Now that I’ve got my explanations and disclaimers out of the way, here’s the actual recipe. This will make just over a pint of mayonnaise – about a pint and a quarter. I find it easiest to assemble all of my ingredients first and then begin the mixing process.
Sue’s Homemade Mayonnaise
- 2 whole, fresh eggs, room temperature
- 1 t. sea salt (fine grind, I like Real Salt)
- ½ t. sugar
- 1 T. white vinegar
- 2 T. fresh lemon juice
- 1 ¾ c. TOTAL olive oil & expeller-pressed coconut oil (equal portions of each)
In your blender, toss your eggs (whites included!), the salt, sugar, vinegar, and lemon juice. Whirl on highest power for 30 seconds or so.
In a gentle, slow stream, with the blender (or food processor) on high, begin adding your oil combination. You’ll hear the blender chug differently as the oil begins the emulsification – but keep going until all the oil is added. Whirl it for about 30 seconds after the last bit of oil is incorporated and then scoop it in to a jar. The flavour should be light, slightly lemon-y, and altogether creamy.
Alton says that the acids allow this to “proof” on the counter for up to 12 hours – I let mine sit for no more than 3-4 hours. I think the heat of Arizona is stronger than the heat of Atlanta, where he is. 😉 Cap it up and stick it in the fridge. Most people say to use it within 7-10 days, but I can’t find a reason why it wouldn’t be good past then, assuming optimum refrigeration is followed. The eggs don’t spoil in the fridge, the salt, sugar, and acids won’t spoil, and the oils would still be good. But follow your own best judgment – never eat something that smells “off” or you find questionable.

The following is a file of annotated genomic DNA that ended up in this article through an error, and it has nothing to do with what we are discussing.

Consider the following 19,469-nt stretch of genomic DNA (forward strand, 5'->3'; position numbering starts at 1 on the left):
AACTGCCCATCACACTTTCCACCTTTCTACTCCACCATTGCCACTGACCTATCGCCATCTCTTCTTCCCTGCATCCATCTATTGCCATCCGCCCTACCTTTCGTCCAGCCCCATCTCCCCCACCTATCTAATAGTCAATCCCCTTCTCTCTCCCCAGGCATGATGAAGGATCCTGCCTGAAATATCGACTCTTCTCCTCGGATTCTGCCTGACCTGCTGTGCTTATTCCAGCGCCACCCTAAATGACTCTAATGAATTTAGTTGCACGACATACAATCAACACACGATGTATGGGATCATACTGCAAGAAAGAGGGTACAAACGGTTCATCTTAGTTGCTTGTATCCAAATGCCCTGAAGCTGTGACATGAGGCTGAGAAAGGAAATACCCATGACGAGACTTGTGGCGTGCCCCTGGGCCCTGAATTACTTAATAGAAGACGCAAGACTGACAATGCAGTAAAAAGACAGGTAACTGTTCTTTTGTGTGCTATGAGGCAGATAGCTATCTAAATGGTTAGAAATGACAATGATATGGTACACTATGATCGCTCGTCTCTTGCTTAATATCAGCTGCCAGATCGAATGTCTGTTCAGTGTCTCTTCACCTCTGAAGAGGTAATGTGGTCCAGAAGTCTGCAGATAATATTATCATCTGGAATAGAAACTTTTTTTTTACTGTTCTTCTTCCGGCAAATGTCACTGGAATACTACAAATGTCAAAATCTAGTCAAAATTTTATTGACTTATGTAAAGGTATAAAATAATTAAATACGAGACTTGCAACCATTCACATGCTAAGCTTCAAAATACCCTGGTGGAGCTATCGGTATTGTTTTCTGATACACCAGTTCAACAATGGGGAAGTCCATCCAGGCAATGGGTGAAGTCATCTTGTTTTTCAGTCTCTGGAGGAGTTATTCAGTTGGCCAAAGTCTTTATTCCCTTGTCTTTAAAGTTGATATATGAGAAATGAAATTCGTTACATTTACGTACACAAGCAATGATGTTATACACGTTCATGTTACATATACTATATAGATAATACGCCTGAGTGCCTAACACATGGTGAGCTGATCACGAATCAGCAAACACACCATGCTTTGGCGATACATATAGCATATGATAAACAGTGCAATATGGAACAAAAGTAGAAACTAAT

My final product looks like this (the mayo has a yellow tinge because the farm-fresh eggs have bright orange yolks and aren’t pale like factory-farmed eggs):
And, because I just can’t stop now – here is my homemade ranch dressing recipe. The seasoning is kept in a jar and then when mixing it to make salad dressing, I add in 2 T. of dried whole milk. I love that this has no MSG in it and that it tastes SO good. Brendan declares it to be as good as store-bought ranch dressing; I love that I know how it’s made.
MSG-free Ranch Dressing Mix
- 4 T. onion powder (granules)
- 7 t. dried parsley
- 4 t. sea salt (I like Real Salt)
- 1 t. garlic powder (granules)
Mix these ingredients in a jar and cap it tightly. To make ranch dressing, use 2 T. mix, 2 T. powdered whole milk (for a richer flavour), 1 c. of mayo (hey! you just made some!), and 1 c. of milk or buttermilk. Mix all together well (I use my stick blender) and refrigerate at least 3 hours for optimum flavour-blending.
The spice blend is cheap (important as food prices are rising), is made with spices in my food storage, tastes really good, and is usable in dips as well as dressing (just blend with 2 T. of the mix with 2 T. of dried whole milk and 2 c. of sour cream). It takes a remarkably small amount of cupboard space, too.
As promised, here are the AB videos on making mayonnaise – enjoy your newfound culinary skillz!